Welcome to the CAN-bus Wiki project

Common CAN API

Everybody interested in a common interface to CAN hardware, independent of the operating system, is invited to provide his application requirements for a CAN API on this page.

  • message ID up to four byte
  • message queue for receive messages
  • message queue for transmit messages
  • time stamp
    • 1 µs resolution
    • POSIX compliant data structure
  • interface configuration with connection string
  • blocking read()
  • Set receive filters if supported by the hardware

Suggested message structure

 * The CAN message structure.
 * Used for all data transfers between the application and the driver
 * using read() or write().
 typedef struct {
  /** flags, indicating or controlling special message properties */
  int             flags;       /**< Bit 0: Standard (11) or extended (29) length message */
                               /**  Bit 1: Standard or RTR message */
  int             cob;         /**< Bit 0..3 CAN object number, used in Full CAN  */
                               /**  Bit 4..7 CAN controller number, used if multiple buses present */
                               /**    0 could mean 'default channel' in both cases */
  unsigned   long id;          /**< CAN message ID, 4 bytes  */
  struct timeval  timestamp;   /**< time stamp for received messages */
  short      int  length;      /**< number of bytes in the CAN message */
  unsigned   char data[CAN_MSG_LENGTH]; /**< data, 0...8, 64 bytes */
} canmsg_t;

To see how can4linux defines it, and the flag values, have a look at [1]. Using struct timeval allows to store a time stamp with an absolute time with µs resolution. Because this struct lacks a time zone information and daylight saving time information, use GMT.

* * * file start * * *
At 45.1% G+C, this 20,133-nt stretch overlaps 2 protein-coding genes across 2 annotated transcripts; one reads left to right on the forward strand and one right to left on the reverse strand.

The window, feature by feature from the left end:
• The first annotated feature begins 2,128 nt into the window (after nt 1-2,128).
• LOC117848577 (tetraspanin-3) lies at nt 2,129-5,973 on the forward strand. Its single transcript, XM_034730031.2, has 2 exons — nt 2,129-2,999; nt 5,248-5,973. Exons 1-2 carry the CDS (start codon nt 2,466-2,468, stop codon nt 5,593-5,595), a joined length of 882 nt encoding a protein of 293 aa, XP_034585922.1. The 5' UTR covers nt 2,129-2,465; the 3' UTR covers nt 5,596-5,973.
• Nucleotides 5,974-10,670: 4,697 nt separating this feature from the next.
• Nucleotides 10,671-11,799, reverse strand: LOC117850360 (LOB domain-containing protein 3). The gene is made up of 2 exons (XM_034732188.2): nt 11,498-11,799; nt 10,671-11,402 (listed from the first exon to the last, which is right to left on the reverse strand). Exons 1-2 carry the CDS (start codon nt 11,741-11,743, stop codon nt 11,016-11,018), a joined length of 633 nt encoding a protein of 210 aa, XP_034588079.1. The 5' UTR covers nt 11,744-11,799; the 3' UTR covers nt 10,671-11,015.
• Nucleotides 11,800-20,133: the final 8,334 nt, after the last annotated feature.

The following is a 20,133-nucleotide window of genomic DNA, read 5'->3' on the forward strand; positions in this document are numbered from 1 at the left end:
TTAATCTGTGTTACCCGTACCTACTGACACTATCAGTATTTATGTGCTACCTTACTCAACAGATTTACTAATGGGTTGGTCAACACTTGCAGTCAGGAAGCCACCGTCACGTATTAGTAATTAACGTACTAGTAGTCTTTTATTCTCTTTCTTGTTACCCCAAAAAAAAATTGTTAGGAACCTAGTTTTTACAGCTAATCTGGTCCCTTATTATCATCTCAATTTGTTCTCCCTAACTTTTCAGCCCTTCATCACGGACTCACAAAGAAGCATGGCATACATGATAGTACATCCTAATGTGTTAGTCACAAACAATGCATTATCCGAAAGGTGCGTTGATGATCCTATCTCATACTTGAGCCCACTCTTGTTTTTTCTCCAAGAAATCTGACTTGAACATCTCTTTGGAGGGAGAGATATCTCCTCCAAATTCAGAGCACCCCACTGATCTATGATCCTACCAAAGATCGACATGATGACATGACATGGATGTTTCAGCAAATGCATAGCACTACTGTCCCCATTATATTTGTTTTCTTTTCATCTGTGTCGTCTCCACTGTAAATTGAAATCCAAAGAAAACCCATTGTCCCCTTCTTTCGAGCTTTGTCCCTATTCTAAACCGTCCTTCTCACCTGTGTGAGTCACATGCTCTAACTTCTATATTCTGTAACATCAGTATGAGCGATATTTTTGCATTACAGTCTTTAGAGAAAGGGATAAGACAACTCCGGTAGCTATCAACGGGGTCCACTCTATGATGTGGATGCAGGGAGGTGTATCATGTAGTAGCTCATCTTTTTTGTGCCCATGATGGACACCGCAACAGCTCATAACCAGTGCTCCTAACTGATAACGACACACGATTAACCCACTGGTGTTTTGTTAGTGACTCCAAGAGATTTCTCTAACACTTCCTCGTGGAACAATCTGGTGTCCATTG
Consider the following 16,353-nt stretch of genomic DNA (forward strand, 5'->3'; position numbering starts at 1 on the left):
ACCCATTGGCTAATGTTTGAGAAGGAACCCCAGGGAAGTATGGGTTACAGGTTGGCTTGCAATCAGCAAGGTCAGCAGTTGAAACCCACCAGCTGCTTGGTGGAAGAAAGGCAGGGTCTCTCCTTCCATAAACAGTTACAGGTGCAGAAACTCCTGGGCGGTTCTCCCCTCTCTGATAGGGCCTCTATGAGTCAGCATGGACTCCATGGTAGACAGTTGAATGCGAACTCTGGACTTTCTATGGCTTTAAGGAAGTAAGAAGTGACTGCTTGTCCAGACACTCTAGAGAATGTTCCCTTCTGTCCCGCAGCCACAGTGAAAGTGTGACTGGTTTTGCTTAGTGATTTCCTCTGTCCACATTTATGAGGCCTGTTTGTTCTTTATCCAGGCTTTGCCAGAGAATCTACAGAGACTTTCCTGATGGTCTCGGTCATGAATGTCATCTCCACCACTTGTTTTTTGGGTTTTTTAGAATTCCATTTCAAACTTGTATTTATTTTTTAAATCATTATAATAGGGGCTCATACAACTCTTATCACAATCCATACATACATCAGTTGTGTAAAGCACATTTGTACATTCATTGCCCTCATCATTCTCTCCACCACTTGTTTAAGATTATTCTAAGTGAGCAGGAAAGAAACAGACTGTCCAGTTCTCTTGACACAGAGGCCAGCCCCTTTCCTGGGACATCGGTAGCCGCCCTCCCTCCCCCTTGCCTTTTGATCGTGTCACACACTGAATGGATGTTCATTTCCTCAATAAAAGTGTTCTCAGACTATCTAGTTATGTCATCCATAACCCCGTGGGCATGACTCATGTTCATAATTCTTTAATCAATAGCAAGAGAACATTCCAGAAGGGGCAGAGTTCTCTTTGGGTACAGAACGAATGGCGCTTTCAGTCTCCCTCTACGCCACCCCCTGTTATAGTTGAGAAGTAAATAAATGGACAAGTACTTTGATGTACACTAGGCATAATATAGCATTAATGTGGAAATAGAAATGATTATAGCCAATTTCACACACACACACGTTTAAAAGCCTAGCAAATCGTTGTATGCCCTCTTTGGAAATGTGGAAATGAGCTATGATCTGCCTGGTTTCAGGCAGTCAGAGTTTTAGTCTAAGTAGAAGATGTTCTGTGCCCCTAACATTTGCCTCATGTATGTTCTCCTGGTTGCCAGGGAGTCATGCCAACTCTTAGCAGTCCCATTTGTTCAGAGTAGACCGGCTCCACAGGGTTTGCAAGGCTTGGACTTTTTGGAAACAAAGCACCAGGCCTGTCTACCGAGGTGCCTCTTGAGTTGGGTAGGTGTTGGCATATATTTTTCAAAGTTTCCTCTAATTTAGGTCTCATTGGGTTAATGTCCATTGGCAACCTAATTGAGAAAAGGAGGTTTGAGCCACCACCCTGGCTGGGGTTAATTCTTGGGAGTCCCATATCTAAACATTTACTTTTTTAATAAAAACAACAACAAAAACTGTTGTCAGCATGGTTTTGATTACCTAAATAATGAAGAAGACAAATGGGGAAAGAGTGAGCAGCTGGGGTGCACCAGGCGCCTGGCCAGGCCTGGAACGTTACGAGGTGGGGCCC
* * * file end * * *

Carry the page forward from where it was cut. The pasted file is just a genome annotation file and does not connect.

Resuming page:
* The CAN initialization structure.
 * Used to configure the interface in a way that does not depend on 
 * the specific hardware. Depending on the underlying hardware,
 * some fields may be not supported.
typedef struct {
  const char *   connection;     /**< Vendor specific parameters. */
  short int      btr0;           /**< Bit timing register 0 (82c200 style) */
  short int      btr1;           /**< Bit timing register 1 */
/*int            bitrate;        alternative: < Bitrate: 125, 250... */
  int            read_timeout;   /**< Maximum read() blocking time in ms */
                                 /**    0 == non blocking **/
} caninit_t;

read() should be able to block and wait for some time if there is no message in the receiving queue. The timeout value can be specified when opening the interface.

To set driver parameters UNIX uses the ioctl(fd, request, parameter) call.

      int ioctl(int d, int request, ...); see ioctl(2).

That means you could have requests like

 CANGETSTATUS (used to detect busoff, error counters and the like)
 or for more sophisticated bit timings:
 CANSETBRPS - Bit Rate Pre Scaler

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